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Navigate the Bermuda Triangle of Mediation Analysis

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If you go to a consumer research conference, you will hear tales of how experiments have undergone particular statistical rites: the attainment of the elusive crossover interaction, the demonstration of full mediation through Baron and Kenny’s sacred procedure, and so on. DSN has nothing against any of these ideas, but is opposed to subjecting all ideas to the same experimental designs, to the same tests, the same alternative hypotheses (typically a null of no difference), and the same rituals.

Zhao, Lynch, and Chen point out in their recent Journal of Consumer Research article that Baron & Kenny’s Mediation Analysis is incredibly popular (ca 13,000 cites between 1986 and 2010), prescribed reflexively, though flawed in ways its users probably aren’t aware of. This article was invited by the journal “to serve as a tutorial on the state of the art in mediation analysis”.

Baron and Kenny’s procedure for determining if an independent variable affects a dependent variable through some mediator is so well known that it is used by authors and requested by reviewers almost reflexively. Many research projects have been terminated early in a research program or later in the review process because the data did not conform to Baron and Kenny’s criteria, impeding theoretical development. While the technical literature has disputed some of Baron and Kenny’s tests, this literature has not diffused to practicing researchers. We present a nontechnical summary of the flaws in the Baron and Kenny logic, some of which have not been previously noted. We provide a decision tree and a step-by-step procedure for testing mediation, classifying its type, and interpreting the implications of findings for theory building and future research.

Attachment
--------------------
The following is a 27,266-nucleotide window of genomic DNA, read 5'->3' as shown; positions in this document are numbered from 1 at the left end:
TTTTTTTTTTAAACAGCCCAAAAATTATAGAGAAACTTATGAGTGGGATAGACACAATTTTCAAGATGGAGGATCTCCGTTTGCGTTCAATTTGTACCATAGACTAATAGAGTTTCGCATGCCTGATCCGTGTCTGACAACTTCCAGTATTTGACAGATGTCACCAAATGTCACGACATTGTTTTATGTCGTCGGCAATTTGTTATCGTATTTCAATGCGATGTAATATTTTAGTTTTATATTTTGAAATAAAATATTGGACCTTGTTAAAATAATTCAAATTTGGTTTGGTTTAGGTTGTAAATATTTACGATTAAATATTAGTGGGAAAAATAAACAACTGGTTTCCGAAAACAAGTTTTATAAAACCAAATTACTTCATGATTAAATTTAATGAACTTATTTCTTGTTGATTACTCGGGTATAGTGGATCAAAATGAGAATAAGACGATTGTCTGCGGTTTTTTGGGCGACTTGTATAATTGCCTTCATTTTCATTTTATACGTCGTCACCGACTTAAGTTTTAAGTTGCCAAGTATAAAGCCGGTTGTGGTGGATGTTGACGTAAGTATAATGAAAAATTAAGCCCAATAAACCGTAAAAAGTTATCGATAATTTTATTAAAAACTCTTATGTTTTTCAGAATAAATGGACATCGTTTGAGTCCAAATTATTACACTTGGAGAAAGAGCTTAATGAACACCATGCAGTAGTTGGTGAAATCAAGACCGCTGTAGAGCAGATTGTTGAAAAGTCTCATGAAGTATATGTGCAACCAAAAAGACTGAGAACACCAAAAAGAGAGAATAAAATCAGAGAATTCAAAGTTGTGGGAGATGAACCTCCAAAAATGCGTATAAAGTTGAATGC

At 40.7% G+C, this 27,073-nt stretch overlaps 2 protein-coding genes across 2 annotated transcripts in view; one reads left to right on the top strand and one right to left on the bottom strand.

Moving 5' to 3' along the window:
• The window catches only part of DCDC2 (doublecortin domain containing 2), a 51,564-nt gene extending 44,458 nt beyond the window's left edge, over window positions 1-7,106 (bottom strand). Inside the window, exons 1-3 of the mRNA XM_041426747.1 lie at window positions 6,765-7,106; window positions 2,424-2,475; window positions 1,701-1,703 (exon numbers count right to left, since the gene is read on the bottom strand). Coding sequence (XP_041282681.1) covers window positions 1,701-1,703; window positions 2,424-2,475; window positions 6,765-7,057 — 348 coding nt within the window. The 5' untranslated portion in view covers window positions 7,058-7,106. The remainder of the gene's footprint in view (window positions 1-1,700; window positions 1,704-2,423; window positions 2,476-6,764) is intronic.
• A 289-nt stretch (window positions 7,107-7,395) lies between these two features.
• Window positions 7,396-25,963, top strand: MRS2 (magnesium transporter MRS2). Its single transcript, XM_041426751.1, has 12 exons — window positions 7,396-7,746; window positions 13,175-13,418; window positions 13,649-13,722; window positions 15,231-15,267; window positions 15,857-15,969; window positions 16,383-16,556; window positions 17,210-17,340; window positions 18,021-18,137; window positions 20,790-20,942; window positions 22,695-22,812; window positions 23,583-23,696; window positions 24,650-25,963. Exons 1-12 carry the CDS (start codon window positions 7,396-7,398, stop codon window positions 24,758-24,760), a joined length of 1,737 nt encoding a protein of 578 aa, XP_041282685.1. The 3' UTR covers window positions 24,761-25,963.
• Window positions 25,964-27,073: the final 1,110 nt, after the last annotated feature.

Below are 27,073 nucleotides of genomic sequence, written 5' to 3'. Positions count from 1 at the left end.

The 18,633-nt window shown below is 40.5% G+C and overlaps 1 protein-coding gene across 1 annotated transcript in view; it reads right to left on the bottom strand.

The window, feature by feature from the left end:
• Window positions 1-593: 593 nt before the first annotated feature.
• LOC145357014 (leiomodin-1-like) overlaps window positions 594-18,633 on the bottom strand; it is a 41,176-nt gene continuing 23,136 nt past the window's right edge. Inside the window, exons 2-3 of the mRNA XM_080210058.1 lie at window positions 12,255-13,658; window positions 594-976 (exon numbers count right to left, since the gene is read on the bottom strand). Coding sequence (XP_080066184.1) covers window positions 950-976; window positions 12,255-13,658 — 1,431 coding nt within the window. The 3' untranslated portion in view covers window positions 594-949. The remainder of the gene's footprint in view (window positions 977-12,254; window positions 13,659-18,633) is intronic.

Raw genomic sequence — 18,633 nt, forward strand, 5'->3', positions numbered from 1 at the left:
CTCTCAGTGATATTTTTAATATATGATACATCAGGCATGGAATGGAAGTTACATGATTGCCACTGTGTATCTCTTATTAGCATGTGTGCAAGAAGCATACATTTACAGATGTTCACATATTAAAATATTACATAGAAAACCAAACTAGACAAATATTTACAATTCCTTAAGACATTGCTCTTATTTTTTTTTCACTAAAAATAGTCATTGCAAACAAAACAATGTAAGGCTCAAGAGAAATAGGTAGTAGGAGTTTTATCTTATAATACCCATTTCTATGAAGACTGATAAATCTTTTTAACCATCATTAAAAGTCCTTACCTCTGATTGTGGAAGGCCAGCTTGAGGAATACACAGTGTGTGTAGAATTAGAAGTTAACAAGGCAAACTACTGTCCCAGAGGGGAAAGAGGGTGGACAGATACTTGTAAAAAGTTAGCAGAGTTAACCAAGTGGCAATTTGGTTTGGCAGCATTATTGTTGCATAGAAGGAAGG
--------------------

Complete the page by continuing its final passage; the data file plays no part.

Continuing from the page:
Baron, Reuben M. and David A. Kenny (1986), Moderator-Mediator Variables Distinction in Social Psychological Research: Conceptual, Strategic, and Statistical Considerations, Journal of Personality and Social Psychology, 51(6), 1173–82.

Bullock, J. G., Green, D. P, & Ha, S. E. (2010). Yes, But What’s the Mechanism? (Don’t Expect an Easy Answer), Journal of Personality and Social Psychology, Vol. 98, No. 4, 550–558.

Zhao, X., Lynch, J. G., Chen, Q. (2010).Reconsidering Baron and Kenny: Myths and Truths about Mediation Analysis. Journal of Consumer Research, 37, 197-206.

R Package for Causal Mediation Analysis

SPSS Code (see the Zhao, Lynch, and Chen article)


  1. John Bullock says:

    Dan, you may also be interested in our recent Journal of Personality and Social Psychology article: Yes, But What’s the Mechanism? Our arguments are related to those of Zhao, Lynch, and Chen, but we are more skeptical of scientists’ ability to detect mediation, and our focus is on using experiments to study mediation.

    July 7, 2010 @ 3:22 pm

  2. dan says:

    Thanks, John! I’ve added a link to the post as well.

    July 7, 2010 @ 9:53 pm

  3. Further advice for navigating the waters of mediation analysis | Decision Science News says:

    […] Science News has posted before on Zhao, Lynch, and Chen’s practical article on mediation analysis. John Lynch has written the following, re-emphasizing the article’s main […]

    October 24, 2011 @ 12:27 am

  4. Gedanken zur Mediationsanalyse « Psychoblogie für Anfänger says:

    […] paar interessante Gedanken zur Mediationsanalyse finden sich im Blog von Dan Goldstein. Gefällt mir:LikeSei der Erste, dem dieser post […]

    October 25, 2011 @ 2:59 pm

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